So here is the new layer I discovered as I listened to Jesus. I didn’t feel like a disciple in the story, rather I felt like one of the crowd who was thinking about following Jesus. When I heard the story I thought Jesus was comparing me to the seed being sown and I wasn’t sure I liked what I heard. I was close enough to hear the question of the disciples and Jesus answer and my first thought is “How rude of Jesus not to make the message plain to all of us.” Then I thought again, “OK, if there is a hidden message, what is it? And, how do I tease it out?”
As you can see this internal conversation has caused me to almost miss the rest of the Jesus’ answer so I listen again and hear.
“18 ‘Hear then the parable of the sower. 19When anyone hears the word of the kingdom and does not understand it, the evil one comes and snatches away what is sown in the heart; this is what was sown on the path. 20As for what was sown on rocky ground, this is the one who hears the word and immediately receives it with joy; 21yet such a person has no root, but endures only for a while, and when trouble or persecution arises on account of the word, that person immediately falls away. 22As for what was sown among thorns, this is the one who hears the word, but the cares of the world and the lure of wealth choke the word, and it yields nothing. 23But as for what was sown on good soil, this is the one who hears the word and understands it, who indeed bears fruit and yields, in one case a hundredfold, in another sixty, and in another thirty.’”
Ah … the story isn’t about being a careful farmer and planting the seed in good, rich and well watered soil after all. Rather it’s about who will have the staying power to follow Jesus and spread more seeds. OK, I get. But I still have questions. You see I do some farming, and yes my harvest is best when the seed is grown in the right place, but like all good farmers I’ve learned that seed that falls in difficult soil has its good qualities as well, it is often more hardy and will survive when no other seed would. What would it look like if considered for a moment the seed in this story and thought about how what the seed does and how that helps the sower? If I am going to be a seed for the Kingdom don’t I need to be strong?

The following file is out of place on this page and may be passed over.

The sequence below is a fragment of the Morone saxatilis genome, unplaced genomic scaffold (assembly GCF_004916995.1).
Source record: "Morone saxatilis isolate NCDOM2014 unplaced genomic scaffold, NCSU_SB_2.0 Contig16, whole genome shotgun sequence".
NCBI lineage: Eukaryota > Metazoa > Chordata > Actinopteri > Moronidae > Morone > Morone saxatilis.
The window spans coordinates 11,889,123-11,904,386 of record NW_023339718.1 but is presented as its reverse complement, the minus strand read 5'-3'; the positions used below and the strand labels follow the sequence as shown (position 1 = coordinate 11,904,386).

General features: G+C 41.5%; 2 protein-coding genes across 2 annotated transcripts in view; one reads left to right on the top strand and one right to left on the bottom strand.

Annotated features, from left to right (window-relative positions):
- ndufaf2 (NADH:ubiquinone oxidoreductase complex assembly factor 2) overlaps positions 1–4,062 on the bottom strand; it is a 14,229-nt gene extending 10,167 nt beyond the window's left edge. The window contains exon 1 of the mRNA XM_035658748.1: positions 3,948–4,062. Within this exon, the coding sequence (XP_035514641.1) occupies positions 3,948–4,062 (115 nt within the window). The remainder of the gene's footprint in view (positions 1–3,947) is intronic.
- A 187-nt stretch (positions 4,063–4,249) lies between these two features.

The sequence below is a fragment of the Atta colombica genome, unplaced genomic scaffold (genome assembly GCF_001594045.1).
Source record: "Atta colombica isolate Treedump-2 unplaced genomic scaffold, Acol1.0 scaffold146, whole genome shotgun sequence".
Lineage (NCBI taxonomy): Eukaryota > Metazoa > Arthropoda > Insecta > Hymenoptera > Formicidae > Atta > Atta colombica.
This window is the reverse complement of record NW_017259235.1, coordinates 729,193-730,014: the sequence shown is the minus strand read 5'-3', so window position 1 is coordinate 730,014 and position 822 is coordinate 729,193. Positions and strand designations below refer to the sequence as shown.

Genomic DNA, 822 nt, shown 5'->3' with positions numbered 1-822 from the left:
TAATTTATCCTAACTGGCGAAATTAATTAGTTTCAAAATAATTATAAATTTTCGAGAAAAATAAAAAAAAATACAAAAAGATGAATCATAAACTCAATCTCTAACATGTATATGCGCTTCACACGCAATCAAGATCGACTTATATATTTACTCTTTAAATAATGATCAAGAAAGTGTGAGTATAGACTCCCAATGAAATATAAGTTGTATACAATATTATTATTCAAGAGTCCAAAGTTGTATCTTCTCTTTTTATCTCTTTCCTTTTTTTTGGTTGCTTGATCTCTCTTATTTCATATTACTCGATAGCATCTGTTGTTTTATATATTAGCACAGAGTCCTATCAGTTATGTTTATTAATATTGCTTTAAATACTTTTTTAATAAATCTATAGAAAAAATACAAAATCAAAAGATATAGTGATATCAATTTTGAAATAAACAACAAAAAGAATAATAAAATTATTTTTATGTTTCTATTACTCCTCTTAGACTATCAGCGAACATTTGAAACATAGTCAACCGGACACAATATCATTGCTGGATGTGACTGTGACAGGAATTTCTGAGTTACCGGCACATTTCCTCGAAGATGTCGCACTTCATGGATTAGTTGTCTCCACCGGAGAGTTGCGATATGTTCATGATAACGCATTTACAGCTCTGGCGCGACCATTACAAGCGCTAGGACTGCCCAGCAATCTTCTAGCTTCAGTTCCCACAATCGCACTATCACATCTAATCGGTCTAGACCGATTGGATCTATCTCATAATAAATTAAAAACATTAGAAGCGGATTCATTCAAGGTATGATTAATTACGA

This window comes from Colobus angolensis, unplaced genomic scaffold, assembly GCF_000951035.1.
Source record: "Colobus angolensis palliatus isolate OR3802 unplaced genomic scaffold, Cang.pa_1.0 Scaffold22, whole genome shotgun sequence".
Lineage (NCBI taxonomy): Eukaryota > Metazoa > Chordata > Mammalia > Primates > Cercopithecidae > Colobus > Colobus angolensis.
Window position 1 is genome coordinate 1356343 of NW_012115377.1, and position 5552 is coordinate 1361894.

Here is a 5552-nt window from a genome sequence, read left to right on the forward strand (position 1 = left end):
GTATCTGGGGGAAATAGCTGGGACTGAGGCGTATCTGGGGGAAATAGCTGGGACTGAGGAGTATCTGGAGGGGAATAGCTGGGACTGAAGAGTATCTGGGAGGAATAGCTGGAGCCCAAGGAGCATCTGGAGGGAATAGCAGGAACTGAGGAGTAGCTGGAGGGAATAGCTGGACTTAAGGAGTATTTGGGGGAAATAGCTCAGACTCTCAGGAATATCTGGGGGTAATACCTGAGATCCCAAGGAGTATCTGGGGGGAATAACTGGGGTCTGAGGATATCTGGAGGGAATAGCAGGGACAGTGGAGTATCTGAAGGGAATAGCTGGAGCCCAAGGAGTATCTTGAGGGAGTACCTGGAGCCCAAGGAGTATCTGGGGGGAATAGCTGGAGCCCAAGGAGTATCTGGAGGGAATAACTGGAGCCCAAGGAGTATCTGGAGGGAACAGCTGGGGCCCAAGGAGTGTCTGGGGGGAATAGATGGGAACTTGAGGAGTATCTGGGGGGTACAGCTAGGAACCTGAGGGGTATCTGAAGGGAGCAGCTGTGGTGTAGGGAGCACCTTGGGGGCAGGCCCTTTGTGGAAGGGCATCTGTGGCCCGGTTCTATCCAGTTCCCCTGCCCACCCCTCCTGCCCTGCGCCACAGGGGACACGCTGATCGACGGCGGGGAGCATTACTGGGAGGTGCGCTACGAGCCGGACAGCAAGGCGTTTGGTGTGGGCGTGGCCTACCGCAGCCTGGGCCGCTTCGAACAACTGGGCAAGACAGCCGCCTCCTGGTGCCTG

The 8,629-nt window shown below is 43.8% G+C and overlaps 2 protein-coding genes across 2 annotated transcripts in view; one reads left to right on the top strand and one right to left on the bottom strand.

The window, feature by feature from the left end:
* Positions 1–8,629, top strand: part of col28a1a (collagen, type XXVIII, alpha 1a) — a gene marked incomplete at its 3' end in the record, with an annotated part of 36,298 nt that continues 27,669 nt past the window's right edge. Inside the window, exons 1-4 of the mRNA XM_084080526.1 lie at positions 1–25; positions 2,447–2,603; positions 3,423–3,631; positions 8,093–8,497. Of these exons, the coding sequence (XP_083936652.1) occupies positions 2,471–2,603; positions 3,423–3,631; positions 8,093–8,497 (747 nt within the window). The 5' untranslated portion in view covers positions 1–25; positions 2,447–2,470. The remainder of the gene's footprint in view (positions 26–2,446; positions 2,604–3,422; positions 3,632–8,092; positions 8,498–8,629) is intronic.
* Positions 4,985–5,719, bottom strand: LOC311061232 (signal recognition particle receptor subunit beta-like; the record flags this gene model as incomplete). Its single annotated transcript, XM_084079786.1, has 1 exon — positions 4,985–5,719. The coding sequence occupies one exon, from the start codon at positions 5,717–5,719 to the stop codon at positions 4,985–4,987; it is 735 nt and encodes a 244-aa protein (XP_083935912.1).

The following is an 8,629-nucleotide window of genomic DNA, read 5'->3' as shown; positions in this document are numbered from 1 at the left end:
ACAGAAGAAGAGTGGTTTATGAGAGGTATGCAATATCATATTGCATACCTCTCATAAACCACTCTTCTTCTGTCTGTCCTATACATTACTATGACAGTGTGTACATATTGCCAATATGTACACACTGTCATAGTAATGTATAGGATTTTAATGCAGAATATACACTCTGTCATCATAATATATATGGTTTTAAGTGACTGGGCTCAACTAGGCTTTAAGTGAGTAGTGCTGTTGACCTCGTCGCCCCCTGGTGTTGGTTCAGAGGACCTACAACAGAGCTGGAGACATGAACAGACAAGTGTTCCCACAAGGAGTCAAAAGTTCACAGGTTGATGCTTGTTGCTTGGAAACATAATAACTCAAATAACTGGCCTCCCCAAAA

Don’t I really need to work hard and build up my strength because this won’t be an easy task? So maybe falling on dry hard ground where I have to quickly dig deep into soil, taking up as much water as I can and learn to make efficient use of nutrients when they are available in order to grow. Wouldn’t that be a good thing? I know seeds that do that and they do well in dry places.
Or, what about the seed that falls on thorny ground and to prevent being overrun by thorns adapts and develops protection that would keep the thorns from killing me. I’ve seen plants do that as well so I know it works and such plants thrive. Or, consider the seed that falls on rocky ground. Here I have to learn to extend my roots around obstacles, breaking down some of the rocks into new soil. With deep, strong roots, I will do quite well, I know that because I’ve seen plants that do. So while I’ve not landed in an ideal place, I learned to survive and I may have produced only 10% compared to the 30 or 60% of the seeds planted in good soil. But that’s still something and there will be seeds for the sower to spread around in the next year. And if there is a draught, or someone seeds the farmers field with weeds, or he has to sow his seed in a rocky field I know that the seed that has had to struggle will do very well and produce a crop, which could mean the difference for the farmer between eating and starving.